The “Westminster Abbey of the Royal Navy“ - HMS "Victory" and her launch in 1765

7 May 1765, HMS “Victory” was launched at Chatham Dockyard on the River Medway

"Westminster Abbey, or victory!" (Horatio Nelson),_The_Battle_of_Trafalgar_%281822%29.jpg
HMS "Victory" during her finest hour at the Battle of Trafalgar

A new age of naval warfare had begun in the second decade of the 16th, when Henry VIII launched the first purpose-built warships since antiquity, the great carracks “Mary Rose” and “Henry Grace a Dieu“. The revolutionary invention that made the construction of an 800 ton vessel carrying up to 90 guns in three decks possible was the gun port, basically a hole to push a cannon barrel through. The key feature of these holes was that they could be made watertight and this simple enough idea allowed shipbuilders to cut these holes close to the waterline. Down there below, even heavy artillery pieces could be placed, balanced on both sides of the ship, without risking the overall stability of the construction. It was the birth of the famous broadside and consequently, naval tactics changed from all-out-melees with the intention of boarding and capturing enemy vessels to ships sailing in straight lines into battle and exchanging artillery broadsides. A hundred years after the launch of “Mary Rose”, a new name for these battleships began to assert itself. They became known as sail or ships-of-the-line and since a battle line could only be as fast as its slowest member, the focus in ship design was put on their sturdiness, often by using 3’ oaken timbers for their hulls, rather than speed or elegance, as well as the power of the guns they carried. By 1750, the backbone of European navies was the “Seventy Four”, a warship armed nominally with 74 guns placed in two decks, half the number of ordnance Wellington had at his disposal at Waterloo in one vessel alone, one of the about 300 in service of the European naval powers at the time. Called a “third rate” by the Royal Navy, with the huge three-deckers being first and second rates and small two-deckers armed with 50 guns or large single-deck frigates rated as “fourth”, a “Seventy Four” ship-of-the-line could fire a single broadside weighing 500 pounds, measured 180 feet in length and had a beam of 50 feet, displaced roughly 3,000 tons and was crewed by 700 men and usually a few women, along with marines and officers. First rate ships-of-the-line were rare and neither the Spanish, French nor the British Royal Navy had more than 20 in service at any time, simply because their construction and maintenance costs outweighed their usefulness compared with a “Seventy-Four” by far and it’s not without irony than one of them is the last survivor of the hundreds that once ruled the waves during the Age of Fighting Sail, admittedly the flagship of the winning side of the most decisive and consequential battle of the era, Lord Nelson’s “Victory”.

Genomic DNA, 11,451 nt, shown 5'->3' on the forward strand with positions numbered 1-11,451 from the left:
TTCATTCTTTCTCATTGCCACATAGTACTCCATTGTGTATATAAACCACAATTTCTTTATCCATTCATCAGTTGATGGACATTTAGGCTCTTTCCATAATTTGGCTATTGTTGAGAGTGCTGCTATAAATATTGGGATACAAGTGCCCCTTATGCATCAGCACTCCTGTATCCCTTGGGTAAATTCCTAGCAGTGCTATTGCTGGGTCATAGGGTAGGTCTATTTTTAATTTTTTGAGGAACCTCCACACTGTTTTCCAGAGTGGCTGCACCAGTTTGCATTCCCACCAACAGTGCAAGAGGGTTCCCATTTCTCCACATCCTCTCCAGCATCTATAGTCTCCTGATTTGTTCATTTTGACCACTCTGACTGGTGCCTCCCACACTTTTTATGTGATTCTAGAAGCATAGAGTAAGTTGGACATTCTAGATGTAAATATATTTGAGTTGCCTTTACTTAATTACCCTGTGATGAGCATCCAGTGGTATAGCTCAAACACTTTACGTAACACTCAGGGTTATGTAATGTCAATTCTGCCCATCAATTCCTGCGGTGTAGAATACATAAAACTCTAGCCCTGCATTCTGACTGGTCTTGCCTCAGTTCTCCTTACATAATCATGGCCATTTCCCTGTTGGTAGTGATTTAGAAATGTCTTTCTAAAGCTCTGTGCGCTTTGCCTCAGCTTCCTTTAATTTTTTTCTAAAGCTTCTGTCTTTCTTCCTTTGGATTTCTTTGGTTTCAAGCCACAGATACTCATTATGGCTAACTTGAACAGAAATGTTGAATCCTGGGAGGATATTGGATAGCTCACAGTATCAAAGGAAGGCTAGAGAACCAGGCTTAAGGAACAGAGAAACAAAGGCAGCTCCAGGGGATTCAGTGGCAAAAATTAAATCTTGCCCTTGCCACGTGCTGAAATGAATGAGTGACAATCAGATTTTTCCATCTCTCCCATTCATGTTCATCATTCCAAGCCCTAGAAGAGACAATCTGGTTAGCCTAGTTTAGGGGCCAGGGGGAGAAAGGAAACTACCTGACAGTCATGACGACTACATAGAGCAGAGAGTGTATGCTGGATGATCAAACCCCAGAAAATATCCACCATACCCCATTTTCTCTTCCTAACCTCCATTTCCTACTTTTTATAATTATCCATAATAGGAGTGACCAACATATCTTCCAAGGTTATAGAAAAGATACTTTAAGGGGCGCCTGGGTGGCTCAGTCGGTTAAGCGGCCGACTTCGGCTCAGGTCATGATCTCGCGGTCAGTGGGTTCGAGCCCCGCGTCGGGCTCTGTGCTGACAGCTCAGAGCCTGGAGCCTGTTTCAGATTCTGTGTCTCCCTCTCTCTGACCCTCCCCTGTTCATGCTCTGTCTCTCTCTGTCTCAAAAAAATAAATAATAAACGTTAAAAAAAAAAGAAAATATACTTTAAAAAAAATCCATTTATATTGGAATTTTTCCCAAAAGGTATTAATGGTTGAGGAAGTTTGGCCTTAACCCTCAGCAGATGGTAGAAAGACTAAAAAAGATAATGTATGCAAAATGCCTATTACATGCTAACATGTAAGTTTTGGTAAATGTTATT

Two eras meet: HMS “Victory” and HMS “Dreadnought”. Both were the peaks of warship design of their day, here in a painting by Henry J Morgan in 1907.